Cutting straight lines in wood is one of those things that gets easier with practice but there are some hints and tips that can help you start off on the right foot.
Cutting with Power Tools
This article covers hand saws. You might think that it’s easier to cut straight lines using power tools like jigsaws or circular saws, particularly now that power tools are much more affordable. But jigsaws are very difficult to use on a straight line as they tend to wander about, particularly if the blade isn’t sharp.
Circular saws are better for straight lines, particularly if the piece can be positioned in such a way that the guide can be used for the whole length of the cut. But that’s often not possible, and for a beginner the noise and dust can be very off-putting, leading to mistakes.
Measuring and Drawing the Cut Line
The most important thing to do is spend time measuring your line and making sure that it’s straight. Measure, draw your line and then measure again. If you are cutting a plank of wood in half, for example, you can measure the beginning and the end of the cut from one end.
But you can’t guarantee that the end of the plank of wood has been cut straight and true either, so measure from the other end as well, and if the results differ then you know you that you’ll need to use another method to make sure that you are cutting across at ninety degrees to the front edge.
Using a Carpenter’s Square
This is where a carpenters’ square comes into play. This is usually a steel blade set at ninety degrees into a wooden or plastic handle. There are more complicated versions adjustable for other angles too. Set this against the piece of wood and use it to draw the line, or just the beginning of the line if the square isn’t long enough.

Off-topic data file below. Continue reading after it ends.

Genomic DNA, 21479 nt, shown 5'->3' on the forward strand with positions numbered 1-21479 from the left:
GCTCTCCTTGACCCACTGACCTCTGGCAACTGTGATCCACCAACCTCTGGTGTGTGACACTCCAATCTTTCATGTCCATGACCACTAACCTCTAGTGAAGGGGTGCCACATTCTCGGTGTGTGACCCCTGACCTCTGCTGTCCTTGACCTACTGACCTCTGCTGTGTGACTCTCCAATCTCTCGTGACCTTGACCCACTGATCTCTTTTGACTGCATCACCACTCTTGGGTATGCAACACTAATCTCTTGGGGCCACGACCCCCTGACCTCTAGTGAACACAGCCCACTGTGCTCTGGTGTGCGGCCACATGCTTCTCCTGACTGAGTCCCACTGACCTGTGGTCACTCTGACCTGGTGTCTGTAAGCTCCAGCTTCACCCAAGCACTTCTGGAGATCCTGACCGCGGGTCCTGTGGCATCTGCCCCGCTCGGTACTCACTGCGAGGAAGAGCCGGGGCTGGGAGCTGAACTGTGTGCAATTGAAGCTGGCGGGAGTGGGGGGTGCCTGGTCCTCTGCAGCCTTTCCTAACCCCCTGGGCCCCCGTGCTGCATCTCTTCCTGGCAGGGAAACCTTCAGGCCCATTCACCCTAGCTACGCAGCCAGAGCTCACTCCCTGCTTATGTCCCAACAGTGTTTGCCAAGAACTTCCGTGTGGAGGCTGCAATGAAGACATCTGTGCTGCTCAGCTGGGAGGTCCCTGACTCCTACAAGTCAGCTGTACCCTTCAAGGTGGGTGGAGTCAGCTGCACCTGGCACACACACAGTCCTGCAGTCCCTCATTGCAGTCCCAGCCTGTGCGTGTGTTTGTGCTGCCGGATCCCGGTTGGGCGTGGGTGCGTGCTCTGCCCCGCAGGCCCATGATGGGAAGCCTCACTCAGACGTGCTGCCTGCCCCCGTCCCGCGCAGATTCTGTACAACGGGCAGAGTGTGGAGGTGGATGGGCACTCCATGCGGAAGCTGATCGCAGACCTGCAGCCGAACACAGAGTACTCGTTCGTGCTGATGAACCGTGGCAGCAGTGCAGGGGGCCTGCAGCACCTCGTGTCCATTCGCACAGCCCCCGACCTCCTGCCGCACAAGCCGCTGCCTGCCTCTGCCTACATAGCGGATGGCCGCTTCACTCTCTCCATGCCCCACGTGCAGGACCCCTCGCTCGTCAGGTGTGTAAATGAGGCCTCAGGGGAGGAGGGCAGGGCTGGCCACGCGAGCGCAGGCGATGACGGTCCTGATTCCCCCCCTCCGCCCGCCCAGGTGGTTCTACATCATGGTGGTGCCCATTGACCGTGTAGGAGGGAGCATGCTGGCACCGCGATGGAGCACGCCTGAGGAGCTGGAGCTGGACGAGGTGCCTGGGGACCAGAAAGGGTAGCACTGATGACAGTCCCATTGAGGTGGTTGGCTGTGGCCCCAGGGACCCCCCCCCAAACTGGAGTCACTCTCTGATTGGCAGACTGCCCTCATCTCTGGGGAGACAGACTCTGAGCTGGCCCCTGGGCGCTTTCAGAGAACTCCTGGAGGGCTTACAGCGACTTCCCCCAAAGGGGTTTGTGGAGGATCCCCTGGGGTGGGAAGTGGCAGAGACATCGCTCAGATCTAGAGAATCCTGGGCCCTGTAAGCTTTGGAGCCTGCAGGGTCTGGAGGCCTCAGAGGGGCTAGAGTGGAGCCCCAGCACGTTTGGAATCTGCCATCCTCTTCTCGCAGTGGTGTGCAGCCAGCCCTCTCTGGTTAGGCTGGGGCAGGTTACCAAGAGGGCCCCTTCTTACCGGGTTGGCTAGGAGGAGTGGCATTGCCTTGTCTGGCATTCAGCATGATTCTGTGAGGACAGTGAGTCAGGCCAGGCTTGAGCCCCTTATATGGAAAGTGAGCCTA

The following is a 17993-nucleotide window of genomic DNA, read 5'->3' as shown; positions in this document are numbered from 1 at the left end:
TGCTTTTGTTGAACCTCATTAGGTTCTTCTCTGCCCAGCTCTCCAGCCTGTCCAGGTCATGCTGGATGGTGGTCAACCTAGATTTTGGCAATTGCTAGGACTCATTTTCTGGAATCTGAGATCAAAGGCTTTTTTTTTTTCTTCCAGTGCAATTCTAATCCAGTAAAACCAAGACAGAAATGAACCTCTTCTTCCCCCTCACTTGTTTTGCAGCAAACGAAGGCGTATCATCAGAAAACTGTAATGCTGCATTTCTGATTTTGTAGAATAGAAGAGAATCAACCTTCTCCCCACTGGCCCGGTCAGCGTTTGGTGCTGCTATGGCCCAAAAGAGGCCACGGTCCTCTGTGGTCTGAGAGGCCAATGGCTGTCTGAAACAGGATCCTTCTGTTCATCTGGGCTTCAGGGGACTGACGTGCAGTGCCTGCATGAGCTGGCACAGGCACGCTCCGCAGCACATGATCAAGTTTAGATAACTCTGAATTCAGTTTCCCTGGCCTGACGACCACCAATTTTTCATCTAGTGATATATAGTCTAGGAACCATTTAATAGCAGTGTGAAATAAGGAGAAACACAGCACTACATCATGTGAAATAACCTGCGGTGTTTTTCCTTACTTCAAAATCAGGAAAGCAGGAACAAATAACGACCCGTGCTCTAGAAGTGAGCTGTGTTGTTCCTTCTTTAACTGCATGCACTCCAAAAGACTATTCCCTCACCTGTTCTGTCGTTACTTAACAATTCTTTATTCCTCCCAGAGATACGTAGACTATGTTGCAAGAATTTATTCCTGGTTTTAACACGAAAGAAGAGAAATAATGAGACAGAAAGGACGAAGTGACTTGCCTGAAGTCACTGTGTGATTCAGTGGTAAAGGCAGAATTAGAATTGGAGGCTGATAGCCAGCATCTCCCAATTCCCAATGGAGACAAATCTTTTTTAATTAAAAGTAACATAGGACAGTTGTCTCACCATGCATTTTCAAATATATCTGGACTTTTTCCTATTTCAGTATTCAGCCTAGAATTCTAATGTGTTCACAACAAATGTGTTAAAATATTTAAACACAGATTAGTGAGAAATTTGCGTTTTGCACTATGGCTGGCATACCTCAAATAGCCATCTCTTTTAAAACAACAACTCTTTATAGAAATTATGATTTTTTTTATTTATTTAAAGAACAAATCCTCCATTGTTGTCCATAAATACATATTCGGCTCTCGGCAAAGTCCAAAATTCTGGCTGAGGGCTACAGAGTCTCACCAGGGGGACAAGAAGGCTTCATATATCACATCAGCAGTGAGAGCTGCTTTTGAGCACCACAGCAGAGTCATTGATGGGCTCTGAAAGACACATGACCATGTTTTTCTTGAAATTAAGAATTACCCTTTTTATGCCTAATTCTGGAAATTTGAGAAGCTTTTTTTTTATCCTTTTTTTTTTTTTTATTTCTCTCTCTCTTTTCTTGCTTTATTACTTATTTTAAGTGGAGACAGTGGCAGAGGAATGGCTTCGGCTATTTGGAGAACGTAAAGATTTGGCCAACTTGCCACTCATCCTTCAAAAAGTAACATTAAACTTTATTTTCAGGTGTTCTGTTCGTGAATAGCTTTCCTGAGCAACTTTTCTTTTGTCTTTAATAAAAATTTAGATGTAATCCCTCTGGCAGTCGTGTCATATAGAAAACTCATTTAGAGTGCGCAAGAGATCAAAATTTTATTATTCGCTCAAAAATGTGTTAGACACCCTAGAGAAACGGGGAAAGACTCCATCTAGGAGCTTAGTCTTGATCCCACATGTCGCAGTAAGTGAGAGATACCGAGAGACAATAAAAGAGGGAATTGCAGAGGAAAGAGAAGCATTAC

If you do then have to carry the line on with a ruler, try and overlap the first line as much as possible, which will make it easier to match the extended line up. Once your line is finished, measure it up once more to check then you are ready to start cutting. Make sure the piece of wood is securely supported and held with clamps, vices or whatever else you have to hand.
Starting the Saw Cut
Set the saw up on the waste line of the cut, so the line will be just visible next to the teeth of the saw. The first few cuts should all be one way, drawing the saw back toward you then lifting it up and forward to draw back again. Hold the saw at an angle of about forty-five degrees to the wood and don’t drag it, just pull it back and allow the weight of the saw to cut into the wood.
Once there is enough of a groove for the saw to get a good start you can start a proper two-way sawing action. Increase the angle of the saw and get right over the piece so that you are cutting at almost ninety degrees to the wood. This makes it easier to keep it on the line and to keep the cut upright as well. Stroke the saw through the wood, you are there to guide it, not push it through.
Developing a Saw Action
Use your shoulder as a fulcrum and move your wrist as you saw to keep the saw level through the stroke. If you lock your wrist the saw will go in a curve which makes it less accurate.
As you go, keep an eye on the line at all times. If you stray from it, pull back and start that section again. If you try and bend the cut back to the line then you’ll have a curve in the cut which will be difficult to sand or plane out.
Keeping the Saw on Track
As well as following the line accurately you will need to make sure that the cut itself is vertical. Getting over the work as much as possible will help with this. Allowing the saw to drop down to a shallower angle will make it harder to keep the cut vertical and harder to change direction if you veer away from the line.
As you get toward the end, make sure the piece of wood is still fully supported otherwise the waste bit will tear off and ruin the cut. Clamping a piece of waste wood to the end of the cut line, so that you cut into this as you finish, will preserve a clean cut on the piece itself.
Damage Limitation One final point to make about power tools versus hand sawing is that if you are a beginner, the damage you can do with a power saw until you are used to using it is a lot less than the damage you can do with a hand saw. So take it easy at first.